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Rights to jury trial are ‘distorted’

Rights to jury trial are ‘distorted’

Posted: Friday, February 24, 2012 7:01 pm
By: Bo Bradshaw, Tennessee News Service

Nashville – There are some mixed views of the Tennessee Civil Justice Act, commonly called the Tennessee Tort Reform Bill, which went into effect last October. The law limits the amounts juries may award an injured plaintiff.
Governor Bill Haslam has said it’s good for small business, claiming the new law will prevent outrageous verdicts and limit frivolous lawsuits. But not everyone agrees with that assessment.
Andrew Cochran, a conservative blogger and Tea Party member, believes the law infringes on Tennesseans’ rights to a trial by jury, which is constitutionally protected by the Seventh Amendment.
“We’re seeing, in the past couple of years especially, a rush to immunize all sorts of businesses and nonprofits, and cut off Americans from exercising this God-given right in state courts. It just seems to me the founding fathers never intended there to be a right for a civil jury trial in federal courts but not in state courts.”
Cochran is the founder of the blog “Seventh Amendment Advocate,” and will be part of a discussion about the new tort reform law on Tuesday at the Legislative Plaza in Nashville, with the Tennessee Association for Justice.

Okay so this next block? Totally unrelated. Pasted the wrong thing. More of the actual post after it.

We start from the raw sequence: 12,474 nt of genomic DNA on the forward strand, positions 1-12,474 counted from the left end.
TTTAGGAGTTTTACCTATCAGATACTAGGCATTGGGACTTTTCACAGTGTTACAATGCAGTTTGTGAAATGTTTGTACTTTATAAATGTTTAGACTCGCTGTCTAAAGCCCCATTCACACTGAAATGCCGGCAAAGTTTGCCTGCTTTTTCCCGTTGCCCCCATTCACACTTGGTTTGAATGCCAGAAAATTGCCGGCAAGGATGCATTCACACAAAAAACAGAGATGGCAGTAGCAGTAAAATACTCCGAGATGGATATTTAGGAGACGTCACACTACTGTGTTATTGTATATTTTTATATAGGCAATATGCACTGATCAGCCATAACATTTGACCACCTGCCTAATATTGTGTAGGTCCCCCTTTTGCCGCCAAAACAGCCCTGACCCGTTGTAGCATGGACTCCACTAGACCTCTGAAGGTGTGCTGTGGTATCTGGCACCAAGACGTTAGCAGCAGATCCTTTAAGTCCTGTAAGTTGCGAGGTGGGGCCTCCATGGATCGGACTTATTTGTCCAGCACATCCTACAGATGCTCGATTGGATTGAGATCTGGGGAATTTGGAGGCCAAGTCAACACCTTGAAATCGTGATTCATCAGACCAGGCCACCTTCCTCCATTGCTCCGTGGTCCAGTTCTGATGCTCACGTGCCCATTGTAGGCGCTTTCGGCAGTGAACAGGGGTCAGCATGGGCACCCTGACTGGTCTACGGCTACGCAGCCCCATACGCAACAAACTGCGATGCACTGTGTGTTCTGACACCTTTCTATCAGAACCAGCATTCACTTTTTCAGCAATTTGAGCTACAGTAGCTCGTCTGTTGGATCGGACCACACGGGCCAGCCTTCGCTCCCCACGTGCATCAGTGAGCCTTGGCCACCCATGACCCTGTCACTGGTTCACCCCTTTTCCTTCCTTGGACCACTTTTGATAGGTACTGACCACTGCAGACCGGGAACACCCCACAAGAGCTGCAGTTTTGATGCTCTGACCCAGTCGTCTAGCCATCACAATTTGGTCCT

At that event, Cochran will present the award-winning documentary “Hot Coffee,” that he says illustrates why tort reform laws violate citizens’ rights. The film explores the famous product liability lawsuit brought by a 79-year-old McDonald’s customer who was burned when she spilled coffee in her lap.
Cochran says the case was viewed by many as frivolous, not realizing that the woman received third-degree burns.
“There are a lot of myths about that case: I mean to begin with, so many people think it was her fault, she spilled it on herself, what’s the big deal, without knowing how horrible the injury really was. I’ve never seen an audience that’s watched the movie that hasn’t come away thinking, ‘Boy, this was completely different than I thought.’”
Andrew Cochran’s blog is at

WCP 2.23.12

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